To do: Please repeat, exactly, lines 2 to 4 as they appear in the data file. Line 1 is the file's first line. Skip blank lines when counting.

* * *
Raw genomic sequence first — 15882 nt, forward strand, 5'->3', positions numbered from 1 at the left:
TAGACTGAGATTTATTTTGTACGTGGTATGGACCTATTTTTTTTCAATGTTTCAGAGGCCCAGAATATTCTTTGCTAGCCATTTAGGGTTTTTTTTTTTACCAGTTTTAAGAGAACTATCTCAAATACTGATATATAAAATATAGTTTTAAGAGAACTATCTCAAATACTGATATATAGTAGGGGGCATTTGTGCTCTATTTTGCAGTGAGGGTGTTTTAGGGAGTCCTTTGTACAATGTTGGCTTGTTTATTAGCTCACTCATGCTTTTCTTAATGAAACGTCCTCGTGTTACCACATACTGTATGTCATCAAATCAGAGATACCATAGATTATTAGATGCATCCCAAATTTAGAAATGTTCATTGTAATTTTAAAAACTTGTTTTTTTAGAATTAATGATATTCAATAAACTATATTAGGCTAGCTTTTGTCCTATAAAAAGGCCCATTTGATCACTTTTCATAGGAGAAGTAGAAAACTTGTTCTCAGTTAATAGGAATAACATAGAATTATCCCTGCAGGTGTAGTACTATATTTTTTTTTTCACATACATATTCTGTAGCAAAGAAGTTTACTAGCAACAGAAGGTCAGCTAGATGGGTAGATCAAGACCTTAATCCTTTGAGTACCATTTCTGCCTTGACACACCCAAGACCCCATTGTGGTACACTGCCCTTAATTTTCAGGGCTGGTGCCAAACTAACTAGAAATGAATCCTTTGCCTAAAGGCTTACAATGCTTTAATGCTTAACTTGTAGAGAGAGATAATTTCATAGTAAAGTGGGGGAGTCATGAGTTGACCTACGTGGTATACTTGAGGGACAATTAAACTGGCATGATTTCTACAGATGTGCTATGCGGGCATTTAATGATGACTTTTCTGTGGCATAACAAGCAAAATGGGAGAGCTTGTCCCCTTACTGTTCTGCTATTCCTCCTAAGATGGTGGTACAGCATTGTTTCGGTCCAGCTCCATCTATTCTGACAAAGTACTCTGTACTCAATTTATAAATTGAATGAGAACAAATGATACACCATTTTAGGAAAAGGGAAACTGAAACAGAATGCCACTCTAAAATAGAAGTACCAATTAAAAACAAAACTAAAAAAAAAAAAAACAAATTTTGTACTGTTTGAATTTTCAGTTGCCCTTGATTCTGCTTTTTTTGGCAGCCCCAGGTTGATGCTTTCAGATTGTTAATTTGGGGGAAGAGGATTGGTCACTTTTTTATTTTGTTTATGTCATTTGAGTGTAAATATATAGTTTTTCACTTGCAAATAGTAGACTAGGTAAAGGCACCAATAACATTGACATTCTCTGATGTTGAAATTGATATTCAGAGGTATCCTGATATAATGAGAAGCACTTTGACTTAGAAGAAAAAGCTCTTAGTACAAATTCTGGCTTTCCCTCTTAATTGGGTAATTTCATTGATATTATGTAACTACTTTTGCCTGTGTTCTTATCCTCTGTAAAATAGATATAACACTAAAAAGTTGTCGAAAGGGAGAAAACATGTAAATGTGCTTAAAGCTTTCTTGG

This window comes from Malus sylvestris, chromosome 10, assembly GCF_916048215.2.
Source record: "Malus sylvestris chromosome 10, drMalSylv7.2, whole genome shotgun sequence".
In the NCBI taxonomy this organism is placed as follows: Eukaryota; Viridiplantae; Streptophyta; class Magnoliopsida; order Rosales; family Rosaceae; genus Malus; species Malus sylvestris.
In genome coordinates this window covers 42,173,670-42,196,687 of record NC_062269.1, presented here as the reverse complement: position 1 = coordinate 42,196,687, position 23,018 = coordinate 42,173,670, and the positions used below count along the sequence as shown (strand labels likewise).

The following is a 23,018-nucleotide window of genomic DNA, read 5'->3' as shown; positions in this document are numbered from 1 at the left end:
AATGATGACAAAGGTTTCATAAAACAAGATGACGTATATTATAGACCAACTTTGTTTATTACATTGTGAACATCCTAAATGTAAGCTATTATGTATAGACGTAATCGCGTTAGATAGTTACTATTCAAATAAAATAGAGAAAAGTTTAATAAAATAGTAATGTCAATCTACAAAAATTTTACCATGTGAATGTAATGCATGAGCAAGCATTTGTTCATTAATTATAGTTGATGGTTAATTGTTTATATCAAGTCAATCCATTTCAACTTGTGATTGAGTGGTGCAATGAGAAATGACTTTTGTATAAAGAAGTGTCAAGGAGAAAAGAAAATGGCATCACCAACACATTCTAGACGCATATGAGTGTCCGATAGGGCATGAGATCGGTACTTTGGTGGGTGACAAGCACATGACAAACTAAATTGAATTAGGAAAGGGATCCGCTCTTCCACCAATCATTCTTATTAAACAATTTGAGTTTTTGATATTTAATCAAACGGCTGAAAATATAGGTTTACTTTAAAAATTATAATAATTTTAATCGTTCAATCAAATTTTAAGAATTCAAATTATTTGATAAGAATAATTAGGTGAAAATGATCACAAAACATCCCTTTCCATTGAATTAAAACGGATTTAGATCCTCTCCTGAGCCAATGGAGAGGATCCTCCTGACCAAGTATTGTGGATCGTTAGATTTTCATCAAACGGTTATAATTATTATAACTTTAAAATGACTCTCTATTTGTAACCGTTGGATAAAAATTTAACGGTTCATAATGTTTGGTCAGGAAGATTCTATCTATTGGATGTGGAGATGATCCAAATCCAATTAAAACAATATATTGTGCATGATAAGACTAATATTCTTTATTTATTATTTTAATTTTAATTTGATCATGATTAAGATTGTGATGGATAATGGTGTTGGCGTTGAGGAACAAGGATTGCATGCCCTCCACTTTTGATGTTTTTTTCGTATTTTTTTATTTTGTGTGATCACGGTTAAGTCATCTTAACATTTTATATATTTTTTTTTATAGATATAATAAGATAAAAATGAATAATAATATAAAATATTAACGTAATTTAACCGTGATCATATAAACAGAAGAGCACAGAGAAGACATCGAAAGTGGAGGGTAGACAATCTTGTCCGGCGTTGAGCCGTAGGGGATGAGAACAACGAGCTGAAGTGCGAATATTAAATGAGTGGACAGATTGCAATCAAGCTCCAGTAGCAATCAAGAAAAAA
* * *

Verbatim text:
TAGACTGAGATTTATTTTGTACGTGGTATGGACCTATTTTTTTTCAATGTTTCAGAGGCCCAGAATATTCTTTGCTAGCCATTTAGGGTTTTTTTTTTTACCAGTTTTAAGAGAACTATCTCAAATACTGATATATAAAATATAGTTTTAAGAGAACTATCTCAAATACTGATATATAGTAGGGGGCATTTGTGCTCTATTTTGCAGTGAGGGTGTTTTAGGGAGTCCTTTGTACAATGTTGGCTTGTTTATTAGCTCACTCATGCTTTTCTTAATGAAACGTCCTCGTGTTACCACATACTGTATGTCATCAAATCAGAGATACCATAGATTATTAGATGCATCCCAAATTTAGAAATGTTCATTGTAATTTTAAAAACTTGTTTTTTTAGAATTAATGATATTCAATAAACTATATTAGGCTAGCTTTTGTCCTATAAAAAGGCCCATTTGATCACTTTTCATAGGAGAAGTAGAAAACTTGTTCTCAGTTAATAGGAATAACATAGAATTATCCCTGCAGGTGTAGTACTATATTTTTTTTTTCACATACATATTCTGTAGCAAAGAAGTTTACTAGCAACAGAAGGTCAGCTAGATGGGTAGATCAAGACCTTAATCCTTTGAGTACCATTTCTGCCTTGACACACCCAAGACCCCATTGTGGTACACTGCCCTTAATTTTCAGGGCTGGTGCCAAACTAACTAGAAATGAATCCTTTGCCTAAAGGCTTACAATGCTTTAATGCTTAACTTGTAGAGAGAGATAATTTCATAGTAAAGTGGGGGAGTCATGAGTTGACCTACGTGGTATACTTGAGGGACAATTAAACTGGCATGATTTCTACAGATGTGCTATGCGGGCATTTAATGATGACTTTTCTGTGGCATAACAAGCAAAATGGGAGAGCTTGTCCCCTTACTGTTCTGCTATTCCTCCTAAGATGGTGGTACAGCATTGTTTCGGTCCAGCTCCATCTATTCTGACAAAGTACTCTGTACTCAATTTATAAATTGAATGAGAACAAATGATACACCATTTTAGGAAAAGGGAAACTGAAACAGAATGCCACTCTAAAATAGAAGTACCAATTAAAAACAAAACTAAAAAAAAAAAAAACAAATTTTGTACTGTTTGAATTTTCAGTTGCCCTTGATTCTGCTTTTTTTGGCAGCCCCAGGTTGATGCTTTCAGATTGTTAATTTGGGGGAAGAGGATTGGTCACTTTTTTATTTTGTTTATGTCATTTGAGTGTAAATATATAGTTTTTCACTTGCAAATAGTAGACTAGGTAAAGGCACCAATAACATTGACATTCTCTGATGTTGAAATTGATATTCAGAGGTATCCTGATATAATGAGAAGCACTTTGACTTAGAAGAAAAAGCTCTTAGTACAAATTCTGGCTTTCCCTCTTAATTGGGTAATTTCATTGATATTATGTAACTACTTTTGCCTGTGTTCTTATCCTCTGTAAAATAGATATAACACTAAAAAGTTGTCGAAAGGGAGAAAACATGTAAATGTGCTTAAAGCTTTCTTGG

This window comes from Malus sylvestris, chromosome 10, assembly GCF_916048215.2.
Source record: "Malus sylvestris chromosome 10, drMalSylv7.2, whole genome shotgun sequence".